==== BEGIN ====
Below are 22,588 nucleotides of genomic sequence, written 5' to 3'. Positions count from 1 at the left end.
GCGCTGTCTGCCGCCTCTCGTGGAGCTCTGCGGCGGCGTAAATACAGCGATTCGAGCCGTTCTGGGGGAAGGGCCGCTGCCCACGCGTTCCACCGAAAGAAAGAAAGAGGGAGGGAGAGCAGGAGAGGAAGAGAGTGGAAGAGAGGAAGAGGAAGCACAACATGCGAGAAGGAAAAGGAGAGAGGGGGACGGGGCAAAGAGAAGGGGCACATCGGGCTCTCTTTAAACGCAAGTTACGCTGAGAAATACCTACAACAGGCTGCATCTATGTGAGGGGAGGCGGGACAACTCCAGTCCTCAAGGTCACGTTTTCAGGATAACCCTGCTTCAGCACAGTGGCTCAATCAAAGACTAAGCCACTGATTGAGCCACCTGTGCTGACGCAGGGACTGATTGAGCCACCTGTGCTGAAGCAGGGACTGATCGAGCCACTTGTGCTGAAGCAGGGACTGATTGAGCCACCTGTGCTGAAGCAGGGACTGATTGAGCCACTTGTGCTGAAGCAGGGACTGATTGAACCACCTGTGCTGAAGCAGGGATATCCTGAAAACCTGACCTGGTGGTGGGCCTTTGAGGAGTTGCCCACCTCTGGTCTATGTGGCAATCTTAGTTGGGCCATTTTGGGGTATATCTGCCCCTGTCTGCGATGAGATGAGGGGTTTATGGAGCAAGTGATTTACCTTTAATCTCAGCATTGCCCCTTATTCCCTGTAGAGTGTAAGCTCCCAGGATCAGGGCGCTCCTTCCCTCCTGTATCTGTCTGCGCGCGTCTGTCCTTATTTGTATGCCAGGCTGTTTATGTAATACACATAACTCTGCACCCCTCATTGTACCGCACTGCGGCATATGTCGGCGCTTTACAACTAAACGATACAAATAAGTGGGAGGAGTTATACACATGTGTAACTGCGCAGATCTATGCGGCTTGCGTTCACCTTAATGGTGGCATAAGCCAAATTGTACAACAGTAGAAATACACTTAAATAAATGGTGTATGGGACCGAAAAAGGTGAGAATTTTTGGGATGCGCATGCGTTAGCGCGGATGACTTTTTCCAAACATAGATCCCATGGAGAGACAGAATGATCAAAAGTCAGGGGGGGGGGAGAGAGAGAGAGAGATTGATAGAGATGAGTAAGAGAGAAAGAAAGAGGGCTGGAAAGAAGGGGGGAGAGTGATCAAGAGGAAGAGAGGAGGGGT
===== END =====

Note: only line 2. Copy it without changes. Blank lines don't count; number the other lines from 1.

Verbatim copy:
GCGCTGTCTGCCGCCTCTCGTGGAGCTCTGCGGCGGCGTAAATACAGCGATTCGAGCCGTTCTGGGGGAAGGGCCGCTGCCCACGCGTTCCACCGAAAGAAAGAAAGAGGGAGGGAGAGCAGGAGAGGAAGAGAGTGGAAGAGAGGAAGAGGAAGCACAACATGCGAGAAGGAAAAGGAGAGAGGGGGACGGGGCAAAGAGAAGGGGCACATCGGGCTCTCTTTAAACGCAAGTTACGCTGAGAAATACCTACAACAGGCTGCATCTATGTGAGGGGAGGCGGGACAACTCCAGTCCTCAAGGTCACGTTTTCAGGATAACCCTGCTTCAGCACAGTGGCTCAATCAAAGACTAAGCCACTGATTGAGCCACCTGTGCTGACGCAGGGACTGATTGAGCCACCTGTGCTGAAGCAGGGACTGATCGAGCCACTTGTGCTGAAGCAGGGACTGATTGAGCCACCTGTGCTGAAGCAGGGACTGATTGAGCCACTTGTGCTGAAGCAGGGACTGATTGAACCACCTGTGCTGAAGCAGGGATATCCTGAAAACCTGACCTGGTGGTGGGCCTTTGAGGAGTTGCCCACCTCTGGTCTATGTGGCAATCTTAGTTGGGCCATTTTGGGGTATATCTGCCCCTGTCTGCGATGAGATGAGGGGTTTATGGAGCAAGTGATTTACCTTTAATCTCAGCATTGCCCCTTATTCCCTGTAGAGTGTAAGCTCCCAGGATCAGGGCGCTCCTTCCCTCCTGTATCTGTCTGCGCGCGTCTGTCCTTATTTGTATGCCAGGCTGTTTATGTAATACACATAACTCTGCACCCCTCATTGTACCGCACTGCGGCATATGTCGGCGCTTTACAACTAAACGATACAAATAAGTGGGAGGAGTTATACACATGTGTAACTGCGCAGATCTATGCGGCTTGCGTTCACCTTAATGGTGGCATAAGCCAAATTGTACAACAGTAGAAATACACTTAAATAAATGGTGTATGGGACCGAAAAAGGTGAGAATTTTTGGGATGCGCATGCGTTAGCGCGGATGACTTTTTCCAAACATAGATCCCATGGAGAGACAGAATGATCAAAAGTCAGGGGGGGGGGAGAGAGAGAGAGAGATTGATAGAGATGAGTAAGAGAGAAAGAAAGAGGGCTGGAAAGAAGGGGGGAGAGTGATCAAGAGGAAGAGAGGAGGGGT